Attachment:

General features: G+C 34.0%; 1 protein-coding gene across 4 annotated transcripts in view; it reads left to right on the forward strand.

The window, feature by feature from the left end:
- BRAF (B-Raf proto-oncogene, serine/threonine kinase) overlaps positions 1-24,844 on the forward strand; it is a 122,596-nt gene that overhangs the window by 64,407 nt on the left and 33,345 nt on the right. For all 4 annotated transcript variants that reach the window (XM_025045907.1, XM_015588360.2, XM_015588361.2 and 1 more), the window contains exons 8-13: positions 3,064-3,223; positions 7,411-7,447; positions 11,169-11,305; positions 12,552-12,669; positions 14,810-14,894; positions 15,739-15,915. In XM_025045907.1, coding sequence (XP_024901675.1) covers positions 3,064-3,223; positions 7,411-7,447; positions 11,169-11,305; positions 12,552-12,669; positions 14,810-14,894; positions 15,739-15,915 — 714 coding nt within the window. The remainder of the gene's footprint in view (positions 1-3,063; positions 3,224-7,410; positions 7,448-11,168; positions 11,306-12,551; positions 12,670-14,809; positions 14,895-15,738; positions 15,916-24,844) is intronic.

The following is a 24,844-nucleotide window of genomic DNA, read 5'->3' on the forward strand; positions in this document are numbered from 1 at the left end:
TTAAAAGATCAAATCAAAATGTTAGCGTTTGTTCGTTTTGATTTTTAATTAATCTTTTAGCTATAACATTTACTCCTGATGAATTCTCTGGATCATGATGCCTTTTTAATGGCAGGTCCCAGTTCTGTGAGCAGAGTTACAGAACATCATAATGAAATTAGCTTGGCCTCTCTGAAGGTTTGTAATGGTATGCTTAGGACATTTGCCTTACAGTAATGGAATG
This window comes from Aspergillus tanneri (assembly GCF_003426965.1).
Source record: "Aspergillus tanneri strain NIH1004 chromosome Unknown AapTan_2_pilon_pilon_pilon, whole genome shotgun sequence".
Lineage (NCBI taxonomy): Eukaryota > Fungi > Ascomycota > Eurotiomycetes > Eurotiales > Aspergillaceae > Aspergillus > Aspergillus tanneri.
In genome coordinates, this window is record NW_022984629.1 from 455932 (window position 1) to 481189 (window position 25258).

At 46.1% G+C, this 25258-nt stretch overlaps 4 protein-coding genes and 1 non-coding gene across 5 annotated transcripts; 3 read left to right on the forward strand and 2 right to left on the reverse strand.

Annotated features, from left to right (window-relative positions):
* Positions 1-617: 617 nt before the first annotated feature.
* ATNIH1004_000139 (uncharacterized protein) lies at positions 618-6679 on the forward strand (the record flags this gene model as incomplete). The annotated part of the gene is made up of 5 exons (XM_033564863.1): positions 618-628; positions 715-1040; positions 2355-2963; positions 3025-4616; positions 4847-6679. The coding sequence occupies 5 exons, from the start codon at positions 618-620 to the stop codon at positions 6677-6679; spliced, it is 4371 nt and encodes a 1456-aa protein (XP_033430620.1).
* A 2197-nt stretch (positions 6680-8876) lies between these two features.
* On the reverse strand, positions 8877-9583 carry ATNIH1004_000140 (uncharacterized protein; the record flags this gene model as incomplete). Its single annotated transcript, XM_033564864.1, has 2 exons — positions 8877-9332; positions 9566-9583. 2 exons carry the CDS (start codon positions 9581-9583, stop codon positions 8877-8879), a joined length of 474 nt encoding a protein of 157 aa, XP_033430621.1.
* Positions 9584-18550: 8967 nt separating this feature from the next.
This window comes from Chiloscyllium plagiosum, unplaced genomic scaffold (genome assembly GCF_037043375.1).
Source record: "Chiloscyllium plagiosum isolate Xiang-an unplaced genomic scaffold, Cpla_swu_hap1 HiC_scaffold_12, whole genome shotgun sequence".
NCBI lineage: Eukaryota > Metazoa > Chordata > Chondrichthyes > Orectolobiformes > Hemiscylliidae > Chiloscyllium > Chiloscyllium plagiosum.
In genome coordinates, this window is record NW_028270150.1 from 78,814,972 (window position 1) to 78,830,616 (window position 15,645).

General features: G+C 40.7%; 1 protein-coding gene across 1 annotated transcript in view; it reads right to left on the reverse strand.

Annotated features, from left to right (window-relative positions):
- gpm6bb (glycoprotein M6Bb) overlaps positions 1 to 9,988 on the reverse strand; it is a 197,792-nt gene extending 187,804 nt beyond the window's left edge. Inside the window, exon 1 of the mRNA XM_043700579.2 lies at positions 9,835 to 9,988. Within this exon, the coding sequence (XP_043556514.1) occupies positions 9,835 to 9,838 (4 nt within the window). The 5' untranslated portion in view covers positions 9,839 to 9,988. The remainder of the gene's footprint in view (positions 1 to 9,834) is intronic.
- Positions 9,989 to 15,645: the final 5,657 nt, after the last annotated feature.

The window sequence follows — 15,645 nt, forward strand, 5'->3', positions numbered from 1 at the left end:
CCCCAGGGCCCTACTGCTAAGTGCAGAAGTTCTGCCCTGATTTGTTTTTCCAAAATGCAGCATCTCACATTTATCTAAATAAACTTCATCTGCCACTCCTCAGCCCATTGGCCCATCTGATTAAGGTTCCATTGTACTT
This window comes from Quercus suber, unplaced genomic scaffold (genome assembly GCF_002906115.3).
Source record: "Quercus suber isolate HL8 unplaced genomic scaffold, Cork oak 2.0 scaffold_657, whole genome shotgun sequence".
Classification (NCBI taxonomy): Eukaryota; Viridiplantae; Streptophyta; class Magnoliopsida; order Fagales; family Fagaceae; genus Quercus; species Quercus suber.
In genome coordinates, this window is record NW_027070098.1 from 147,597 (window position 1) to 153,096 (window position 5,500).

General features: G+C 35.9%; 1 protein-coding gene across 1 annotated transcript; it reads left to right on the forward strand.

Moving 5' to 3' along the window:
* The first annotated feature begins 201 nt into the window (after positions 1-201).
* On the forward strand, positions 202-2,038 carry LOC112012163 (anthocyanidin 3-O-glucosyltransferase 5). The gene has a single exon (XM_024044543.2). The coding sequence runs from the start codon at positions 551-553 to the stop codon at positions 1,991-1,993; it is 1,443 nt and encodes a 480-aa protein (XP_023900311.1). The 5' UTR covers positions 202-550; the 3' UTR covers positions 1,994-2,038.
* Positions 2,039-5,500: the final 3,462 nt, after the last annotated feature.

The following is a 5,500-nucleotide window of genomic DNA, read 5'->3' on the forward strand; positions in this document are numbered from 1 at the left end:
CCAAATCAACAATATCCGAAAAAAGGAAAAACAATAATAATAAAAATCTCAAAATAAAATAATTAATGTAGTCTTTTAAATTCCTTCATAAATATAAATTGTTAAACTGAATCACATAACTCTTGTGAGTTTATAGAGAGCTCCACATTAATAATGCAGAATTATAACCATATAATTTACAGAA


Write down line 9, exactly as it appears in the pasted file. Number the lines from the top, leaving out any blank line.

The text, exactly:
In genome coordinates, this window is record NW_022984629.1 from 455932 (window position 1) to 481189 (window position 25258).